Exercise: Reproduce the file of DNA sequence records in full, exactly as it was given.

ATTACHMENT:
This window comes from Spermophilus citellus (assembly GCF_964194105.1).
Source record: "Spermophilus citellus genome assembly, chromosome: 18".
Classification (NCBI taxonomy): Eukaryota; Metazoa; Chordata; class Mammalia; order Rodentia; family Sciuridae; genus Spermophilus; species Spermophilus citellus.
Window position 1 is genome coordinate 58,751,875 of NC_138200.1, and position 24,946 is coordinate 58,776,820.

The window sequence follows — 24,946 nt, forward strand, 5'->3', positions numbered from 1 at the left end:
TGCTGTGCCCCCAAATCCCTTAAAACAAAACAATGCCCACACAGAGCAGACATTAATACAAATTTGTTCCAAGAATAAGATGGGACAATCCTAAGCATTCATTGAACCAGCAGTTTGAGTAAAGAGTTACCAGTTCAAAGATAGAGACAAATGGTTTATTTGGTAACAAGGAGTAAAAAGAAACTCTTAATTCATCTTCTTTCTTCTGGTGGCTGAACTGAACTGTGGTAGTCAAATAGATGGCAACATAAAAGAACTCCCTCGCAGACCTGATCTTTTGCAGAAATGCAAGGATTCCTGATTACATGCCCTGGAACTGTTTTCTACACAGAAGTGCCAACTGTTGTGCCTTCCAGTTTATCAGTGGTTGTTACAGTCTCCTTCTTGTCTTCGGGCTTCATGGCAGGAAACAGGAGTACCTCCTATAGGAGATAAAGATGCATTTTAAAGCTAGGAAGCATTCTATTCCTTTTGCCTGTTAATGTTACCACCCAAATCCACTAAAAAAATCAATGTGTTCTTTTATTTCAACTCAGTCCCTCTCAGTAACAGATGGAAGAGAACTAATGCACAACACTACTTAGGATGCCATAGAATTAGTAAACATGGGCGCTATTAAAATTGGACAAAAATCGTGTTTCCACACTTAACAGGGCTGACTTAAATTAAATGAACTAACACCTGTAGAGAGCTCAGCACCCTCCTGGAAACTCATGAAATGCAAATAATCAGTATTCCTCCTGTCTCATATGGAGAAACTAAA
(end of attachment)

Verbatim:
This window comes from Spermophilus citellus (assembly GCF_964194105.1).
Source record: "Spermophilus citellus genome assembly, chromosome: 18".
Classification (NCBI taxonomy): Eukaryota; Metazoa; Chordata; class Mammalia; order Rodentia; family Sciuridae; genus Spermophilus; species Spermophilus citellus.
Window position 1 is genome coordinate 58,751,875 of NC_138200.1, and position 24,946 is coordinate 58,776,820.

The window sequence follows — 24,946 nt, forward strand, 5'->3', positions numbered from 1 at the left end:
TGCTGTGCCCCCAAATCCCTTAAAACAAAACAATGCCCACACAGAGCAGACATTAATACAAATTTGTTCCAAGAATAAGATGGGACAATCCTAAGCATTCATTGAACCAGCAGTTTGAGTAAAGAGTTACCAGTTCAAAGATAGAGACAAATGGTTTATTTGGTAACAAGGAGTAAAAAGAAACTCTTAATTCATCTTCTTTCTTCTGGTGGCTGAACTGAACTGTGGTAGTCAAATAGATGGCAACATAAAAGAACTCCCTCGCAGACCTGATCTTTTGCAGAAATGCAAGGATTCCTGATTACATGCCCTGGAACTGTTTTCTACACAGAAGTGCCAACTGTTGTGCCTTCCAGTTTATCAGTGGTTGTTACAGTCTCCTTCTTGTCTTCGGGCTTCATGGCAGGAAACAGGAGTACCTCCTATAGGAGATAAAGATGCATTTTAAAGCTAGGAAGCATTCTATTCCTTTTGCCTGTTAATGTTACCACCCAAATCCACTAAAAAAATCAATGTGTTCTTTTATTTCAACTCAGTCCCTCTCAGTAACAGATGGAAGAGAACTAATGCACAACACTACTTAGGATGCCATAGAATTAGTAAACATGGGCGCTATTAAAATTGGACAAAAATCGTGTTTCCACACTTAACAGGGCTGACTTAAATTAAATGAACTAACACCTGTAGAGAGCTCAGCACCCTCCTGGAAACTCATGAAATGCAAATAATCAGTATTCCTCCTGTCTCATATGGAGAAACTAAA